"Reflections on Trusting Trust" – Some Thoughts on the XcodeGhost Incident


Authors: Tianfang Guo, Jinjian Zhai

(Further reading about the XcodeGhost: the original story and detailed analysis)

Reflections on Trusting Trust

In 1984, Ken Thompson, “Father of Unix”, mentioned in his speech about the first compiler backdoor he once made, which allows him to login with “su” privilege into any Unix systems in the Bell lab in the 1970s. To find this backdoor, his colleges reviewed the source code of Unix and found nothing.  They have never suspected it’s the compiler that planted the backdoor. The author, who wrote Apple’s App Store Infected with XcodeGhost malware in China” believes that Ken is telling us, before searching for security holes, one should first be clear about which party he could and couldn’t trust,  thus Ken named that speech “Reflections on Trusting Trust”.

And 30 years later, we witnessed the consequences of “Trusting UnTrust” – everyone gave enough alertness to the apps, but gave unconditional trust to the compiler which builds apps. As a result, the XCodeGhost infected more than 4000 apps on the iOS App Store, according to FireEye.

The injected malicious code could upload the victim’s privacy to a remote server, it could also pop up message boxes upon server request, which can be potentially used for phishing or attracting users to download more malicious apps. Luckily the last functionality seemed not been used till the C&C server was shutdown. Yet it would have been still possible for an attacker from world-wide-web to hijack the HTTP traffic and reactivate this backdoor.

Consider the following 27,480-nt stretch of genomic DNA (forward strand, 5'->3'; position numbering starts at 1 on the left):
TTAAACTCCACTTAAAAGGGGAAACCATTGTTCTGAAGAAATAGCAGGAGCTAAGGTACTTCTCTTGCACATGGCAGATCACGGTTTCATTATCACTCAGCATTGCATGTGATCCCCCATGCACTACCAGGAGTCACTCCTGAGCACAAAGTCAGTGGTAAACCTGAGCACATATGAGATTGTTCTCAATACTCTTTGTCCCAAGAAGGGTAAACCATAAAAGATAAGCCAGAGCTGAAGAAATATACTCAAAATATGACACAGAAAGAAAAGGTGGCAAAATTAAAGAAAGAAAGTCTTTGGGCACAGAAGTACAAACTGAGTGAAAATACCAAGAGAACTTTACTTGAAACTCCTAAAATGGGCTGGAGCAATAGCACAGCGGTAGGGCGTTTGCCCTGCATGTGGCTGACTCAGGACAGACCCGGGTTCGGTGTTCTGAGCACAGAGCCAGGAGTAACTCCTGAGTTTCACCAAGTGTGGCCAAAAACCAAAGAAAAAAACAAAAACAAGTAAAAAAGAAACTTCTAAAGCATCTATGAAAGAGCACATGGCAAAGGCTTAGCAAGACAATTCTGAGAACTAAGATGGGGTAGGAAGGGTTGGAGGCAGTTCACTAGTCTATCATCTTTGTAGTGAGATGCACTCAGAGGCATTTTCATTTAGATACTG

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Apple has also reacted to this incidence by pulling off 400+ infected apps:

The XcodeGhost is the first successful example of distributing large number of malwares into the iOS App Store. The impact rose many questions.

Who’s at fault?
Most victims are from China , thus it took days to download the Xcode in China from the official source. Some places were suffering from frequent disconnections (not sure if it was caused by Great Fire Wall), making a complete download the mission impossible. On the other hand the local download links could be easily found in developer communities and were conveniently hosted by Chinese cloud storage vendors such as Baidu. The hacker apparently took advantage of the situation to launch such attack. Like Ken’s story in 1970s, people fully trusted the infected build environment which is distributed via the peer-to-peer downloading channels.

What surprised us is, despite the individual developers, even the largest players in the industry were not survived, e.g. Tencent. The large companies certainly have the condition to download their IDEs from official sites, e.g. using a Virtual Privacy Network. Lazy or ignorance? Apple could also have deployed their CDN servers in China, but they choose to ignore the developers from their 2nd largest market.